Computer science is a fascinating field.
Unlike science, which investigates the natural world, or political science, which analyzes the institutions we’ve been using for thousands of years, computer science is newer, more nuanced, and often much more challenging to absorb.
Computer science can be intimidating, but you can do it. Becoming a proficient computer scientist does, however, require an intermediate or advanced understanding of a couple of subjects, including math.
Before we dive into the specifics, it’s important to note that not all computer scientists use math every day. In fact, some never use it at all. But math is still useful for two reasons: first, many computer scientists do use math every day, making the subject nothing less than a requirement for certain jobs; second, math can help you develop the underlying logic that working in computer science requires.
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Why Does Computer Science Require So Much Math?
Computer science is a unique field. Some of its more difficult components take years to learn, while simpler languages can take one month or less if you study vigorously. For the more difficult computer science professions, you must have an understanding of discrete mathematics, calculus, and more. And because math is a subject that slowly builds on itself, you’ll have to take several math courses before getting into the more advanced classes.
More accessible programming languages are not so demanding. And these simpler languages can also lead to jobs that are just as well-paying and fruitful as the most challenging professions. Still, some people enjoy the challenge, and they prefer the work that only the more challenging jobs provide.
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What Kind of Math is Required for Computer Science?
Okay, so how much math do you need to know? If you want to obtain a computer science degree, it depends on your program. Most degrees require some understanding of calculus—many programs require students to reach Calculus III. Typically, computer science degree programs offer abstract algebra, discrete mathematics, graph theory, and other math courses alongside its computer science courses. The math courses play a critical role in helping students understand programming languages, data structures, differential equations, and more.
Calculus is often used in computer graphics, scientific computing, and computer security. If you want to work in these professions, you should have a fair understanding of calculus, whether through teaching yourself or learning through your university.
Discrete mathematics, linear algebra, number theory, and graph theory are the math courses most relevant to the computer science profession. Different corners of the profession, from machine learning to software engineering, use these types of mathematics. Without these math classes, you may struggle to manage data structures, databases, and algorithms.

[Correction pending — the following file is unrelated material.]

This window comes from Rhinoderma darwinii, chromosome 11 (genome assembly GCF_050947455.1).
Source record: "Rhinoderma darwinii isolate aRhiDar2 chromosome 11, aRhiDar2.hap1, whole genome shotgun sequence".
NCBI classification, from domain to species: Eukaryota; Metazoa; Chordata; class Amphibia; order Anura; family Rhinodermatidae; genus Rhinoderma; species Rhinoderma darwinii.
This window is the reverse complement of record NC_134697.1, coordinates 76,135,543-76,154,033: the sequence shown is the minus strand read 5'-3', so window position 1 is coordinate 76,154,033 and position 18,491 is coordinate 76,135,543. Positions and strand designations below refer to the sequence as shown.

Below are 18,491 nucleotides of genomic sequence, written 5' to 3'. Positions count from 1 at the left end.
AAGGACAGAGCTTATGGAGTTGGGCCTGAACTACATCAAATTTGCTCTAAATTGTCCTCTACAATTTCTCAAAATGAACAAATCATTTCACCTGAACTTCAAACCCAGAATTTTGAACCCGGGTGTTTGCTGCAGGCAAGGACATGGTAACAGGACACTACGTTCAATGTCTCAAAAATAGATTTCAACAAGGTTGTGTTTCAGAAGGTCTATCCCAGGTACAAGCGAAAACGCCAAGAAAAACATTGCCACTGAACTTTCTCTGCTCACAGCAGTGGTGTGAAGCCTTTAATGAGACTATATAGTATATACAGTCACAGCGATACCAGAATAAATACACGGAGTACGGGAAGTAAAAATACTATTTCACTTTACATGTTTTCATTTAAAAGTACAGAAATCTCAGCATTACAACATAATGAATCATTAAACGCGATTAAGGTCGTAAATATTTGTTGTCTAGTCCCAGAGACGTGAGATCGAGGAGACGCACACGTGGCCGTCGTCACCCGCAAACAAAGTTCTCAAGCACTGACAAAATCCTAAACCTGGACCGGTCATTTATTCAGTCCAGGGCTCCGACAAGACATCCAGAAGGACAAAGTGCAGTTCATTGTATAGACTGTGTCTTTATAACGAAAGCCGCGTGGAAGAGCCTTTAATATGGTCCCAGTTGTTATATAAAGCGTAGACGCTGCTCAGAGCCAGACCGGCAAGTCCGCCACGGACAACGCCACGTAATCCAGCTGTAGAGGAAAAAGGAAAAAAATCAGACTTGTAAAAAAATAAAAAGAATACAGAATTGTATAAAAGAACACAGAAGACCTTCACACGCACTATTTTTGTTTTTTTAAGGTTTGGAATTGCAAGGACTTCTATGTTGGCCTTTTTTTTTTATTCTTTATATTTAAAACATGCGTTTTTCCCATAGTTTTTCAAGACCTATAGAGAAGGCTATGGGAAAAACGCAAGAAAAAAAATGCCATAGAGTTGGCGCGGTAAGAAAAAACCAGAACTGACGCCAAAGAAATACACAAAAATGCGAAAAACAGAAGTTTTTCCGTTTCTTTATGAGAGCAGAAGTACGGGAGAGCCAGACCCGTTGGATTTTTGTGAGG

This case is perhaps most true with discrete mathematics and linear algebra. From software engineering to front-end programming to computer security, discrete math and linear algebra provide the background information that computer scientists must know to do their jobs well. Without these math skills, integrating into the computer science world would be much more challenging.
Any reputable computer science degree program will teach discrete math, differential equations, calculus, and linear algebra. If you’re learning computer science on your own, though, you can find these math courses on the internet. A lot of these courses are free, too.
We want to make one thing clear: You can teach yourself HTML, Python, Java, and other languages without having extensive math skills. If you’re terribly scared of math and this post has discouraged you thus far, know that you can get a job with basic math skills as long as you’re strong in the subjects required for your position.
But if you’re looking at the computer science field in general, we’d be lying if we said that math wasn’t required. Imagine if cryptographers and software engineers didn’t know any math. If that were the case, our software would be helplessly disorganized and our defense department would never solve a code.
No matter where you stand on math, know that there’s a computer science job for you. Work hard, do your research, and always supplement what you’re doing with freelance work or internships. While computer science is an expansive field, it is quite competitive. Thus, your chances of getting a job will be much higher if you have a resume decorated with certificates, accomplishments, and experience.
If you’re ever confused, check out our other resources on computer science. We offer guides, program rankings, and all of the information you need to flourish in the computer science field. Good luck!